"The notion that you can't wear mascara and earrings and ask smart questions is passe"
The above quote from Katie Couric given to the Los Angeles Times is right on the mark. And when Couric greets the nation for the first time this month as the anchor and managing editor of the CBS evening news, she better bring her A-game. Because, in the now famous words chanted by hundreds of anti-war protesters in Chicago in 1968, "The whole world is watching."
And believe me, they are ready to pounce.
Couric isn't the first woman to sit at a major network's news desk. That distinction lies with Barbara Walters. What is different, though, is that Couric is taking this gig solo. (Walters shared the role with ABC co-anchor Harry Reasoner from 1976-1978.) And ever since Couric announced her departure, after more than 15 years on NBC's Today show, the claws have come out. Questions of Couric's ability to handle serious news after some seriously goofy antics and deliveries over the past few years aren't totally unwarranted, however. This is, after all, the woman who donned ridiculous Halloween costumes each year and was prone to uncontrollable giggling fits, quitting with just enough time to segue into the latest news on the warfront. Halloween costumes? I can't be positive, but I'm sure the network played a large part in those gimmicks. However, did they dress Couric in short skirts and force her to flash well-oiled gams tucked into a never-ending parade of stilettos each day? No, that was a personal choice. And it's choices like that that have her on the hot seat today. Fair? Maybe not. Expected? Absolutely.
The good news for Couric is that the days of Smucker's shout-outs and visits from lemur-trainers are gone. No more wedding gown fashion shows and culinary craziness with Emeril. This new gig is all news, all the time. And I think this will be a wonderful thing for you, Katie. Let's face it, as a Today personality, you were forced to be "one of us," and it didn't always fly. The day you looked straight into the camera and said you had to take out a loan to fill up your minivan, I nearly hurled my coffee mug at the TV screen. Honey, you make millions . You aren't sweating the prices at the pump like the rest of us (never mind the fact that you are picked up and driven to work each day in a chauffeured town car). But I digress.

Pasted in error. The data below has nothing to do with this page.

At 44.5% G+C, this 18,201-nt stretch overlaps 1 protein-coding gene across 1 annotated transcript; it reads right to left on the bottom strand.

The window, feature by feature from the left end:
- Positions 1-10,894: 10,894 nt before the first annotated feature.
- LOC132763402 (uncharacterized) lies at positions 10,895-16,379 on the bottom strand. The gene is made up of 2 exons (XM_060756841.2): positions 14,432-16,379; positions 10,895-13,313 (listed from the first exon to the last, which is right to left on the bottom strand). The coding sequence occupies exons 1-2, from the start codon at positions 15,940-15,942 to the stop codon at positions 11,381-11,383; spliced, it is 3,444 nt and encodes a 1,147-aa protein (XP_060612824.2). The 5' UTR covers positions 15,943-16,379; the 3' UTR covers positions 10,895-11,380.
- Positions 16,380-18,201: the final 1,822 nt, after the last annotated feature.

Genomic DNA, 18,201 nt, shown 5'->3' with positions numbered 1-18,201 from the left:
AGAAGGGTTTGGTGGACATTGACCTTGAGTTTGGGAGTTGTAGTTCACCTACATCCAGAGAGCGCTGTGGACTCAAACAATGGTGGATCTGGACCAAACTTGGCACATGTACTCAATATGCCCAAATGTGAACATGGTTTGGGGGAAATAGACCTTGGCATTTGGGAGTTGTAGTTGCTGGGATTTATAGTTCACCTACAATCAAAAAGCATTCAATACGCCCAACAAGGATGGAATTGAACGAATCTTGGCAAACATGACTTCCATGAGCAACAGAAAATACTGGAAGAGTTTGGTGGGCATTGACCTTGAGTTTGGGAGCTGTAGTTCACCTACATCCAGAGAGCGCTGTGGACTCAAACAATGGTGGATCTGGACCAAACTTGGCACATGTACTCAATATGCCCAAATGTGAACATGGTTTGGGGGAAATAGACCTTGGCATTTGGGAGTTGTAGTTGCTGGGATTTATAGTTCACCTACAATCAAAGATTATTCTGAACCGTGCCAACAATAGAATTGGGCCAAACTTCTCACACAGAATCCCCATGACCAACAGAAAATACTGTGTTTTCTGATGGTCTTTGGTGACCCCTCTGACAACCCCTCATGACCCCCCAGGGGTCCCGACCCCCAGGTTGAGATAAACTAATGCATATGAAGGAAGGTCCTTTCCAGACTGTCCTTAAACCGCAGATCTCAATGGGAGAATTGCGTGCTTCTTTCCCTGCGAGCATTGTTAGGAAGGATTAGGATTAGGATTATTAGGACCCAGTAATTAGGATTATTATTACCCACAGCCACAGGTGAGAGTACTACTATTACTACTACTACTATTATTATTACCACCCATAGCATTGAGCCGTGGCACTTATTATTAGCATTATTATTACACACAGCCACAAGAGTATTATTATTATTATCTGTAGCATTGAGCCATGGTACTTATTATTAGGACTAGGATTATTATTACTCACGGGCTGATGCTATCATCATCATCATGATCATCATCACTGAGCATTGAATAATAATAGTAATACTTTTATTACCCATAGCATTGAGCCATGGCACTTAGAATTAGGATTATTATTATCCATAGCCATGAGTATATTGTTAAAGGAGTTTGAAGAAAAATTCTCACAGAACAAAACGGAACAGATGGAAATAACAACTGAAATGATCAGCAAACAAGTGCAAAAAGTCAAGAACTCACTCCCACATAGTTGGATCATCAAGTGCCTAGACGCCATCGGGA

I have a hell of a lot of respect for you, Katie. You've carved your place in what has traditionally been a man's world. You've worked everything from a Miami news desk to desk assistant at the ABC news bureau in Washington. You became an associate producer for CNN, and picked up an Emmy as a reporter for NBC's local station in D.C. You've gotten millions of Americans to consider their colons, for Pete's sake. You've worked hard, Katie, but the real work begins now.
And you've got some big wingtips to fill, no? Edward R. Murrow, Mike Wallace, Walter Cronkite, even Dan Rather. From now on, it's you against the perpetually tanned Brian Williams on NBC. This is a showdown, Katie. Are you ready?
I've been keeping an eye on some of the female newscasters across the wide world of cable news channels, and here are a few who get it right.
1. CNN's top war correspondent, Christiane Amanpour. Flawless delivery. Serious, tough, and fair. Nevertheless, she shows her sense of humor (or irony, which is most often the case) when the situation calls for it.
2. Soledad O'Brien, anchor of CNN's American Morning. She's right on target. Too bad she has to share the desk with the condescending likes of Miles O' Brien, who is thankfully, no relation.
3. Robin Meade, lead news anchor for Headline News' morning show, Robin & Company. Meade runs that show solo like a well-oiled machine. She's got the chops.
Keep an eye on these pros, Katie, and you'll do just fine. As often as I've been embarrassed for what you've had to do on the Today show in the past, I'm behind you now 100 percent. This new gig is what makes having to interview the man with the singing pig all worthwhile. It's up to you, now, so don't let us down.
One last warning, though. At the first hint of a Nancy Grace-style delivery, we are breaking up.